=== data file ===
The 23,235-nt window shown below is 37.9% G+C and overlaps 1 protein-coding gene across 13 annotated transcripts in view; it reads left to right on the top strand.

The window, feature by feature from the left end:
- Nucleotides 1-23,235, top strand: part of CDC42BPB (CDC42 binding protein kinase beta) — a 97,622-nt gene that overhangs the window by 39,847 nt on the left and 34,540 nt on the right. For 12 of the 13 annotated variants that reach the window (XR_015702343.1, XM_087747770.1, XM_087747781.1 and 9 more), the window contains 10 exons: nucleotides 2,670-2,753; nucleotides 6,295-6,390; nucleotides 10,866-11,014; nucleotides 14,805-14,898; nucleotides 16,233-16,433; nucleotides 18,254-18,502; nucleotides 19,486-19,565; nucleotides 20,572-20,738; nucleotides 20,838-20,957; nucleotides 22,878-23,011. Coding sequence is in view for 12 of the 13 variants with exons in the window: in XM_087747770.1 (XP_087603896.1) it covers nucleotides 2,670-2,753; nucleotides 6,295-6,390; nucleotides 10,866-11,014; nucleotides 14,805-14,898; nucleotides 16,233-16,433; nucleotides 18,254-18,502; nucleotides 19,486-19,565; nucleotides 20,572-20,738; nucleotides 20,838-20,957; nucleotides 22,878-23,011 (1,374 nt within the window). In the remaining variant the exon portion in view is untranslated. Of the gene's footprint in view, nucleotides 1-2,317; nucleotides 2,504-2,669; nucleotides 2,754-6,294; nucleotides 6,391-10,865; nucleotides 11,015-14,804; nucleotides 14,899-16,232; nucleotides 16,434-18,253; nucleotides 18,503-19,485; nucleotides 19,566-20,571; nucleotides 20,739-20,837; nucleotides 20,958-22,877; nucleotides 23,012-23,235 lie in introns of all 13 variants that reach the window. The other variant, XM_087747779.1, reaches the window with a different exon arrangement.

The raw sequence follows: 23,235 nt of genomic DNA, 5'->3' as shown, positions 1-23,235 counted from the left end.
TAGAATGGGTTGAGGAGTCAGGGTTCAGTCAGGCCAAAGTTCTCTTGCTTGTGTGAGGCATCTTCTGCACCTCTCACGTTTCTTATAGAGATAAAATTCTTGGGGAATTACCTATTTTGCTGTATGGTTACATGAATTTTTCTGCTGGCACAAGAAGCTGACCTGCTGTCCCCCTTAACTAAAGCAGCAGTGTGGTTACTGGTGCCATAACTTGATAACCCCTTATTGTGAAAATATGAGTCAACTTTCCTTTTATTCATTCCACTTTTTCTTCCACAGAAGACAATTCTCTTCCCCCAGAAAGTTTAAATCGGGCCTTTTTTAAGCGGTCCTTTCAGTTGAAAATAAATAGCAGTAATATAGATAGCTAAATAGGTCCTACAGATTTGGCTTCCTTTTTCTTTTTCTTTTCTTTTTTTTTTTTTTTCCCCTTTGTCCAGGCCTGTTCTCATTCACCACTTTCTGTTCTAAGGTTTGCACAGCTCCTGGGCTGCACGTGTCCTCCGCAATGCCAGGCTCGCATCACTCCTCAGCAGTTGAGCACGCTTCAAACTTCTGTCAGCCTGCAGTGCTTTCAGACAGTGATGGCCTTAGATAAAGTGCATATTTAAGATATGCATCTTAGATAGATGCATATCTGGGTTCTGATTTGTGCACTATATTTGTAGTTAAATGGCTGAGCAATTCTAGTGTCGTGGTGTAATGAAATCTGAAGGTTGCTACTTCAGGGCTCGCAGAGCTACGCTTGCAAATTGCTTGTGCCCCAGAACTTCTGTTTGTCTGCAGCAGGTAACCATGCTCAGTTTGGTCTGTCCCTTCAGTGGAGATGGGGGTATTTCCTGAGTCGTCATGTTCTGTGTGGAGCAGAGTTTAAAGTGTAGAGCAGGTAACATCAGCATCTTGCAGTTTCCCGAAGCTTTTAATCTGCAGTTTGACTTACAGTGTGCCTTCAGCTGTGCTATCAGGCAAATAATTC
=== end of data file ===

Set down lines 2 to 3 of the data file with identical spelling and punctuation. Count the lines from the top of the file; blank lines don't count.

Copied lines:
The window, feature by feature from the left end:
- Nucleotides 1-23,235, top strand: part of CDC42BPB (CDC42 binding protein kinase beta) — a 97,622-nt gene that overhangs the window by 39,847 nt on the left and 34,540 nt on the right. For 12 of the 13 annotated variants that reach the window (XR_015702343.1, XM_087747770.1, XM_087747781.1 and 9 more), the window contains 10 exons: nucleotides 2,670-2,753; nucleotides 6,295-6,390; nucleotides 10,866-11,014; nucleotides 14,805-14,898; nucleotides 16,233-16,433; nucleotides 18,254-18,502; nucleotides 19,486-19,565; nucleotides 20,572-20,738; nucleotides 20,838-20,957; nucleotides 22,878-23,011. Coding sequence is in view for 12 of the 13 variants with exons in the window: in XM_087747770.1 (XP_087603896.1) it covers nucleotides 2,670-2,753; nucleotides 6,295-6,390; nucleotides 10,866-11,014; nucleotides 14,805-14,898; nucleotides 16,233-16,433; nucleotides 18,254-18,502; nucleotides 19,486-19,565; nucleotides 20,572-20,738; nucleotides 20,838-20,957; nucleotides 22,878-23,011 (1,374 nt within the window). In the remaining variant the exon portion in view is untranslated. Of the gene's footprint in view, nucleotides 1-2,317; nucleotides 2,504-2,669; nucleotides 2,754-6,294; nucleotides 6,391-10,865; nucleotides 11,015-14,804; nucleotides 14,899-16,232; nucleotides 16,434-18,253; nucleotides 18,503-19,485; nucleotides 19,566-20,571; nucleotides 20,739-20,837; nucleotides 20,958-22,877; nucleotides 23,012-23,235 lie in introns of all 13 variants that reach the window. The other variant, XM_087747779.1, reaches the window with a different exon arrangement.